The Circadian Gene, Per2, Influences Methamphetamine Sensitization and Reward Through the Dopaminergic System in the Striatum of Mice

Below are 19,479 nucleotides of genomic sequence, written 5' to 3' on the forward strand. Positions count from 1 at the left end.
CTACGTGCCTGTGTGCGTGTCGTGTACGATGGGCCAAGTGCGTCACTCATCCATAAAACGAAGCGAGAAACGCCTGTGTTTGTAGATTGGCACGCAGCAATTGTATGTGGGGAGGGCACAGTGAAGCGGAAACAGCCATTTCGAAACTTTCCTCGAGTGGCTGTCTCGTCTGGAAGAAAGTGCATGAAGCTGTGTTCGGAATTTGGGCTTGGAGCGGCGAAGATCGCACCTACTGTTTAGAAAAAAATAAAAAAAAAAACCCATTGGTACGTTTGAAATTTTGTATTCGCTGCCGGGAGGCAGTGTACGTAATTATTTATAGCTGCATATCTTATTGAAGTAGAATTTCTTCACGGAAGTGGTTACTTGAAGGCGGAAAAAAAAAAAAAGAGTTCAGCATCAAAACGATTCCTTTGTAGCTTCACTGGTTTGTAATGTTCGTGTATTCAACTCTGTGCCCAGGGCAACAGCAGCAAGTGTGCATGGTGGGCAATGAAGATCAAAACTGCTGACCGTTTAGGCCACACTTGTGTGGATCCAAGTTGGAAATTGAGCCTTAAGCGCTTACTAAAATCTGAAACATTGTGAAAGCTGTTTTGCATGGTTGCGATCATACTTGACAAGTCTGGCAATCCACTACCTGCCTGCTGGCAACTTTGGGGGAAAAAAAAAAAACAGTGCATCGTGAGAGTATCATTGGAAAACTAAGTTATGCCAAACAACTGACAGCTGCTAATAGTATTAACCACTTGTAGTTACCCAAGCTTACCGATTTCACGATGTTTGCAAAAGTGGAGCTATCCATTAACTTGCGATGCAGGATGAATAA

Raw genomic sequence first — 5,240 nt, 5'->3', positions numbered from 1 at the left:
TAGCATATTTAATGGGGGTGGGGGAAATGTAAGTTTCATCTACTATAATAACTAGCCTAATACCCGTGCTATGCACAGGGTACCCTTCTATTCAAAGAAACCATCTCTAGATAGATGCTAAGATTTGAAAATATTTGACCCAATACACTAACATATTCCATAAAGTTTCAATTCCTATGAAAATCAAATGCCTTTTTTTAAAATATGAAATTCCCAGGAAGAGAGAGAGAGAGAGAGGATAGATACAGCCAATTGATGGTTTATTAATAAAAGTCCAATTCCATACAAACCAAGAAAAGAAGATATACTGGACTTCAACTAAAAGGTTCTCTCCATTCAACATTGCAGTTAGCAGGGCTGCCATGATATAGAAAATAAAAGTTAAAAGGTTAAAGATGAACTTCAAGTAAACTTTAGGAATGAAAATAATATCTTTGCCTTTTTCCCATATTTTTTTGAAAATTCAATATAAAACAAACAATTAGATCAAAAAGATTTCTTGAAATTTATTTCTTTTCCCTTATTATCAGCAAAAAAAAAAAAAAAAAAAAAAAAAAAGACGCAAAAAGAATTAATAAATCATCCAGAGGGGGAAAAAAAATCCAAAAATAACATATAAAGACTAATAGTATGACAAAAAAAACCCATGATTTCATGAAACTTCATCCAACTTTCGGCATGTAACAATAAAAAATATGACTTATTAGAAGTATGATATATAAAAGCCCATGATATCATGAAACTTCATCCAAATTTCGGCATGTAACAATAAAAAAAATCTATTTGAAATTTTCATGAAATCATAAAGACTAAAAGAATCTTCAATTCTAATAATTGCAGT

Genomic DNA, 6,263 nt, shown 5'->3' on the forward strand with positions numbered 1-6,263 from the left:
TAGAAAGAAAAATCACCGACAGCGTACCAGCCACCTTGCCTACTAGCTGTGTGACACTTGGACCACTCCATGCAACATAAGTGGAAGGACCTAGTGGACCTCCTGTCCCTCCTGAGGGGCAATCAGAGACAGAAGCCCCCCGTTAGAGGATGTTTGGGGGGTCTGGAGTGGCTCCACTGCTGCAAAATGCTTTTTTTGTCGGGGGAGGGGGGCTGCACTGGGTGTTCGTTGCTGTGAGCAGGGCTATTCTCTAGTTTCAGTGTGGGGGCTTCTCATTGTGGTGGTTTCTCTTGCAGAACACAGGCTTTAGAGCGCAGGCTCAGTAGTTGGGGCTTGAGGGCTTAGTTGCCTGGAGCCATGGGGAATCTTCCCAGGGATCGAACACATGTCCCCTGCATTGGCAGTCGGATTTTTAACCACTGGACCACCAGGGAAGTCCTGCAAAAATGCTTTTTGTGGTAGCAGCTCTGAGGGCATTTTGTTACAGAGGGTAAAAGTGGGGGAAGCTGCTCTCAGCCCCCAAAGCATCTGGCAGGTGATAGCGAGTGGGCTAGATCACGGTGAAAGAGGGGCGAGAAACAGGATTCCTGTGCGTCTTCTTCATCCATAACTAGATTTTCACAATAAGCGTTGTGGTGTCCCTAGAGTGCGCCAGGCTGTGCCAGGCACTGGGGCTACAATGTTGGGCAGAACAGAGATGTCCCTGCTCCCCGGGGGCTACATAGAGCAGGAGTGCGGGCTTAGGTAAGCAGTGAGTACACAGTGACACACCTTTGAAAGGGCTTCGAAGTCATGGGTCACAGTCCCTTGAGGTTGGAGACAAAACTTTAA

Drug addiction is a chronic and relapsing brain disorder, influenced by complex interactions between endogenous and exogenous factors. Per2, a circadian gene, plays a role in drug addiction. Previous studies using Per2-knockout mice have shown a role for Per2 in cocaine, morphine and alcohol addiction. In the present study, we investigated the role of Per2 in methamphetamine (METH) addiction using Per2-overexpression and knockout mice. We observed locomotor sensitization responses to METH administration, and rewarding effects using a conditioned place preference test. In addition, we measured expression levels of dopamine and dopamine-related genes (monoamine oxidase A, DA receptor 1, DA receptor 2, DA active transporter, tyrosine hydroxylase and cAMP response element-binding protein 1) in the striatum of the mice after repeated METH treatments, using qRT-PCR. Per2-overexpressed mice showed decreased locomotor sensitization and rewarding effects of METH compared to the wildtype mice, whereas the opposite was observed in Per2 knockout mice. Both types of transgenic mice showed altered expression levels of dopamine-related genes after repeated METH administration. Specifically, we observed lower dopamine levels in Per2-overexpressed mice and higher levels in Per2-knockout mice. Taken together, Per2 expression levels may influence the addictive effects of METH through the dopaminergic system in the striatum of mice.